One well-touted way to increase access to care for rural pregnant women is to fill the need with family medicine physicians, but malpractice insurance is just one of the roadblocks to this solution. There is no increase in malpractice insurance for any physician taking care of a pregnant woman within the first 12 weeks of a pregnancy. But once a physician sees a patient in weeks 13 and above, the doctor’s malpractice insurance increases an additional $20,000 or more per year. There has been absolutely no movement in the Georgia Legislature to ease this burden on the physicians trying to improve access for pregnant patients in underserved areas.

Will the public rise up?

When a pregnant woman needs care, it is in effect a two-patient situation. But obstetricians, family medicine physicians and hospitals, which have the knowhow to care for women, pregnant and otherwise, are often just plain unable to stay in business in rural areas.

With the announced obstetrical closings of Emanuel Medical Center and Barrow Regional Medical Center, there are only 46 counties out of 159 in Georgia with labor and delivery units still open. When labor and delivery units close, so do the nurseries. Since 1994, at least one labor and delivery unit has closed each year, and the closure rate has steadily increased in recent years. The whole pattern of where mothers can safely have their babies in this state is changing. To put things in perspective, Augusta is surrounded by 17 counties. There are zero labor and delivery units in those counties. “Between Athens [and] Augusta, there’s no delivery hospital,” Cota says. “There are patients who have to drive 2 hours or more just to deliver their baby.”

Currently in Georgia, females constitute 51 percent of the population. In the 2008 and 2012 general elections, a clear majority of the voters who went to the polls in Georgia were female. It raises the question: Since Georgia’s maternal mortality is already high, what will it take before our state’s politicians work to improve the situation and declare that doing so is not “too costly?” Will it take that majority of the votes cast in the next election to persuade our elected officials to help the women and infants in Georgia? Would a poll help? Although the question can be written many ways, the answer will most assuredly be “Stop letting the mothers in our state die.”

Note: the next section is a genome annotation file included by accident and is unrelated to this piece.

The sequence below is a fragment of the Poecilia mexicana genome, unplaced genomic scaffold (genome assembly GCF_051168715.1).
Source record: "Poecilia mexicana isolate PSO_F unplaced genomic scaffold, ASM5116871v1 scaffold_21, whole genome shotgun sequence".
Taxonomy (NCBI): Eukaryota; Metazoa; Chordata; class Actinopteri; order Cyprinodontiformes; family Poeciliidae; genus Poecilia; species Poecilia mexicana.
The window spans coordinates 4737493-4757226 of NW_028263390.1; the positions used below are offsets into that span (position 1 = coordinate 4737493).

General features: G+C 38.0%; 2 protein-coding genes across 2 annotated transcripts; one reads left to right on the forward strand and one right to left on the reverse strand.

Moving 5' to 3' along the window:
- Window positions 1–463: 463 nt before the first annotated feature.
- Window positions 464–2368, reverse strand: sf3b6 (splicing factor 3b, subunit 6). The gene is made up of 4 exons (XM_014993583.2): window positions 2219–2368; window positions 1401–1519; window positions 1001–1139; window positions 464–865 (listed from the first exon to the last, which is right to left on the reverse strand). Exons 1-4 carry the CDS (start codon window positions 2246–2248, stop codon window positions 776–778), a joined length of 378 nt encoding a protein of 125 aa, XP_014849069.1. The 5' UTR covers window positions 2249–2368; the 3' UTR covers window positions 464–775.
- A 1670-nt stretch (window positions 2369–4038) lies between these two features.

To be fair, Dr. Dean Burke, an obstetrician, sponsored and passed a bill in the 2014 session that formally recognized the need for a committee, with appropriated state funding, to study the maternal mortality crisis in our state. That project is under way.

Undoubtedly, women’s health topics have held a place in the forefront of the recent political landscape. Our state is no exception. The issues are charged and divisive, and while political points have been lobbied and tallied, our state has watched its mothers die. There are thousands of obstetricians and gynecologists in our state who are yearning to work alongside our elected officials to help them craft medically sound legislation that would save our  mothers and babies. They are just waiting to be asked. What will it take for our legislators to work with this army of physicians who are truly the “trained warriors” necessary in the real war against women? Georgia’s pregnant women.

Carla Roberts, MD, PhD, is an expert in women’s health and health policy. Dr. Roberts has practiced in the medical field in Atlanta for over 21 years. She spent almost two decades on the faculty at Emory University School of Medicine in the Department of Gynecology and Obstetrics. She ran for a seat in the Georgia House of Representatives in 2012 and is now in private practice as the founding partner of Reproductive Surgical Specialists at Northside Forsyth Hospital in Cumming. Dr. Roberts is the vice chair of Legislative Affairs for the Georgia Obstetrics and Gynecology Society.